- Globally at least 2.2 billions people have vision impairment, and of these at least 1 billions people have a vision impairment that could have been prevented or is yet to be addressed
- By 2050, 4.8 billions people (half of the world’s population) is projected to be nearsighted (myopic).
- Cataracts are the main cause of blindness worldwide and impact 100 million people at the present time.
- Diabetes is the leading cause of blindness in North America
- Globally more than 340 million people suffer from dry eye disease (DED). Meibomian Gland Dysfunction is the leading cause of dry eye disease affecting 86% of patients suffering from dry eye disease.
Corneal diseases and conditions are a leading cause of blindness worldwide. These diseases and conditions include keratoconus, refractive surgical complications, corneal ectasia, complications resulting from corneal transplant surgery, ocular trauma, corneal scarring, corneal dystrophies and degenerations (ie Stevens Johnson Syndrome), complications resulting from autoimmune disease (ie rheumatoid arthritis), ocular surface disease resulting from chemotherapy, complications resulting from ocular plastic surgery, incomplete eyelid closure due to neurological complications and ocular surface disease to prolonged use of many medications and treatments.
Many of the patients with conditions described above suffer from both poor vision and severe ocular pain. Many of these patients are unable to completely close their eyes and as a result cannot sleep throughout the night due to the necessity of using ocular lubricants frequently. Our specialty lens practice has the technology to design and fit highly customized oxygen permeable scleral lens shields to protect the delicate ocular surface tissues and keep these tissues moist during sleep. We design these scleral shields with the aid of computers using proprietary software. These scleral lenses or scleral lens shields that we design for patients with chronic dry eyes due to eyelid closure issues are different from the scleral lenses that we design for patients without these issues.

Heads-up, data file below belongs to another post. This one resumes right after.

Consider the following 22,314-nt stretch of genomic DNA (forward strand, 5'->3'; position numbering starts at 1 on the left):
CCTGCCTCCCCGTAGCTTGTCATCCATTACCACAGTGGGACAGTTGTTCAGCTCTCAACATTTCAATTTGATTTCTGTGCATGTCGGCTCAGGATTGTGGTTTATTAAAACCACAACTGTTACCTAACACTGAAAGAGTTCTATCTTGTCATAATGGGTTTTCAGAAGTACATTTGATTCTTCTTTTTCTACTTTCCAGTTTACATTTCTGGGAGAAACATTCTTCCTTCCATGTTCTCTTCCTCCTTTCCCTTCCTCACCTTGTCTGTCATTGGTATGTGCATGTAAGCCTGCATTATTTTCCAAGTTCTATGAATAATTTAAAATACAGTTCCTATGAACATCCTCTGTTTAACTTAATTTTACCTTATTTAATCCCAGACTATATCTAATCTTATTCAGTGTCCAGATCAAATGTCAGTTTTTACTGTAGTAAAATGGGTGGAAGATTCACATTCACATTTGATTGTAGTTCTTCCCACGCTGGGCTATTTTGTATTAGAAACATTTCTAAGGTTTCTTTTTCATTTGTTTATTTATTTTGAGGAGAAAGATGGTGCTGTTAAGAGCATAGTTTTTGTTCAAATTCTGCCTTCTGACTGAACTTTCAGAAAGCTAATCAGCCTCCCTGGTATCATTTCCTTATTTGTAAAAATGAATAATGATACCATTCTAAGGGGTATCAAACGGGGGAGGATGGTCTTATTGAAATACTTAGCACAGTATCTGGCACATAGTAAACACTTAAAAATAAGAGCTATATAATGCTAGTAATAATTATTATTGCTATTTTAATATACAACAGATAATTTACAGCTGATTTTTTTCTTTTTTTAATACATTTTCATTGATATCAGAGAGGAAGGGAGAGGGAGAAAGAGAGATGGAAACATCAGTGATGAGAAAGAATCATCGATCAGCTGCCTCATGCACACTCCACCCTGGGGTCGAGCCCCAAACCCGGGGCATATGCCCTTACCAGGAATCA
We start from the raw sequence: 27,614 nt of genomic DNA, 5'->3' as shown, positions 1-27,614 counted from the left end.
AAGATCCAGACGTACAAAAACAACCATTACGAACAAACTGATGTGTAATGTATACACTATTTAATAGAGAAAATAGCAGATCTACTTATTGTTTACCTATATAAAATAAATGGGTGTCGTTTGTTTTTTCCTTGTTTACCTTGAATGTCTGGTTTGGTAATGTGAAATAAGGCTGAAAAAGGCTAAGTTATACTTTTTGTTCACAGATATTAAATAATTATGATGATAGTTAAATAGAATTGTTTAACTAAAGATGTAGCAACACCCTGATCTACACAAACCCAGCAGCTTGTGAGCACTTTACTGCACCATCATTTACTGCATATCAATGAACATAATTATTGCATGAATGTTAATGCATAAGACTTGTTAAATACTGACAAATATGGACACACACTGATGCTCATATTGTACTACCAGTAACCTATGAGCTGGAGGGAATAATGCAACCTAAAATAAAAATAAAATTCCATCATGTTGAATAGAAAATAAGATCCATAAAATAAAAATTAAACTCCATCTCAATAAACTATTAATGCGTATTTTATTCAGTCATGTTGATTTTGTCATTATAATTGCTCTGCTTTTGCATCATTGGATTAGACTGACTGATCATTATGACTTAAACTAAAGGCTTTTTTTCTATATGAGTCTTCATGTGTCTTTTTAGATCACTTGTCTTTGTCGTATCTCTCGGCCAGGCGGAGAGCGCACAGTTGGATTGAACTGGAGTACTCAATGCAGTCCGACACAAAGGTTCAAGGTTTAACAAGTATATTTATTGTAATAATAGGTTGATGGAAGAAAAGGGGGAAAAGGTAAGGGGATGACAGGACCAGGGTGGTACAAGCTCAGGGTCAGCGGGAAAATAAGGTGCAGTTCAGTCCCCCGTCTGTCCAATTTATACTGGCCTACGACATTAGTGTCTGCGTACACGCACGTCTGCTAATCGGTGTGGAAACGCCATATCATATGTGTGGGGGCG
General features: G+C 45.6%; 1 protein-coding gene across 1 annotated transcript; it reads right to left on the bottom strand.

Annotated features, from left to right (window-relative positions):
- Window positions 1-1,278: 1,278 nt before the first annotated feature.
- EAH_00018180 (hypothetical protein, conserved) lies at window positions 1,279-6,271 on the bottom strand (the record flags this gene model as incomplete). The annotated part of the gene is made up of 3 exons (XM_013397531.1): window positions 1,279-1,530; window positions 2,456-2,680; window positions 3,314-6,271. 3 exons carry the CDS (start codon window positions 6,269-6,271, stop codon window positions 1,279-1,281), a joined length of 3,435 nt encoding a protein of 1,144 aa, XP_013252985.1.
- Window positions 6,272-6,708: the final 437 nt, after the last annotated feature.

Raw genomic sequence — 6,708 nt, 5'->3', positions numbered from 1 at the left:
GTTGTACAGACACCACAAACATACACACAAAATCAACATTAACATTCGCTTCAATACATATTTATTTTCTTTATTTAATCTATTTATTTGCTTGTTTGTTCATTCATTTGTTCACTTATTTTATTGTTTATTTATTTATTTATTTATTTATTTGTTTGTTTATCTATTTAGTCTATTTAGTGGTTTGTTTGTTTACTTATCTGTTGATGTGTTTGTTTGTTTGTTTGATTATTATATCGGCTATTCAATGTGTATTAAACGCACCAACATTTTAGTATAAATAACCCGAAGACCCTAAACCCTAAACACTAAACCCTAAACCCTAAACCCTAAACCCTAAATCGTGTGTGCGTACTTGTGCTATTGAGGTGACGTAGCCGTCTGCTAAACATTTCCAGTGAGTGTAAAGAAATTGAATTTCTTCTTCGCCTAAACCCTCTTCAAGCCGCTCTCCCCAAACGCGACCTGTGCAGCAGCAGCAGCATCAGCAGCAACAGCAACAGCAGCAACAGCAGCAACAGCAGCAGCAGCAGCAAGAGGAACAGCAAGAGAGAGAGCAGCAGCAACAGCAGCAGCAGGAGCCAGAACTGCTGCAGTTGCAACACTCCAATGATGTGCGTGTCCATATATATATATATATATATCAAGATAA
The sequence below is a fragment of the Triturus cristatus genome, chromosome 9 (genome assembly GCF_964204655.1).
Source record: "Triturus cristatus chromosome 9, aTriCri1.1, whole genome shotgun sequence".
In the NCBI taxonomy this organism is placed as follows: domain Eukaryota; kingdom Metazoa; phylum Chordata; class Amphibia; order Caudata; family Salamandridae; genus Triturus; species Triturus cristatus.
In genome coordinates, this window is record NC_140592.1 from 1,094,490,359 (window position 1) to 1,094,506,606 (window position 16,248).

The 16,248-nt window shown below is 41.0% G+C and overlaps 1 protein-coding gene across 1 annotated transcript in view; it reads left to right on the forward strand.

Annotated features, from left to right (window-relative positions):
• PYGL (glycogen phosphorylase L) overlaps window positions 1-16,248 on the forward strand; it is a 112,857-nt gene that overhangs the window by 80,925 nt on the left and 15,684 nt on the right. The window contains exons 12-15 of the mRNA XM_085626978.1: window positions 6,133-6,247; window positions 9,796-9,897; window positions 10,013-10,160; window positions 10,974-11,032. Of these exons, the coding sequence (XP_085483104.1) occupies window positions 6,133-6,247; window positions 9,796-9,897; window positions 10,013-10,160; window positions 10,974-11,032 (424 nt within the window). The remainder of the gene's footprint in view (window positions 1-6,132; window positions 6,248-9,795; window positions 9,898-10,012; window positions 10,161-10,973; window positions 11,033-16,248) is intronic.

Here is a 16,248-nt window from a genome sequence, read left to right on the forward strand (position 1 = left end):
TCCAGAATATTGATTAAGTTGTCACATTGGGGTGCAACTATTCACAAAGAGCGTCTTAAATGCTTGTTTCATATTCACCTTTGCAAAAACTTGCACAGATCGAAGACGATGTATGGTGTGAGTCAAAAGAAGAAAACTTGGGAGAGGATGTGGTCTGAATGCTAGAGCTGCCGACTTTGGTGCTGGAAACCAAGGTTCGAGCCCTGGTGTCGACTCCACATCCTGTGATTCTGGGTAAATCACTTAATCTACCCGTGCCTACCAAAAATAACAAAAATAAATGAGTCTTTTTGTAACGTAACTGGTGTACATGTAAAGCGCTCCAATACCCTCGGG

In general, a scleral lens is a large diameter lens made of a highly oxygen permeable material. It does not move on the eye. It is not a contact lens in the strict sense of the word as it has no contact with the cornea. Instead, a liquid reservoir of sterile saline solution fills the space between the back surface of the scleral lens and the front surface of the compromised cornea. The liquid reservoir fills in the surface irregularities of the cornea allowing vision to be restored in a comfortable manner. The scleral lens and the liquid reservoir beneath it protect the cornea from exposure to the environment and the rubbing effects of the eyelids when blinking. This cushon of fluid beneath the scleral lens also provides oxygen to the cornea allowing the eye to undergo a healing process. The effect is to create a smooth optical surface over the diseased or compromised cornea that replaces the distorted corneal surface. In all of the patients who we have treated, vision and comfort have improved dramatically due to the life changing abilities of scleral lenses.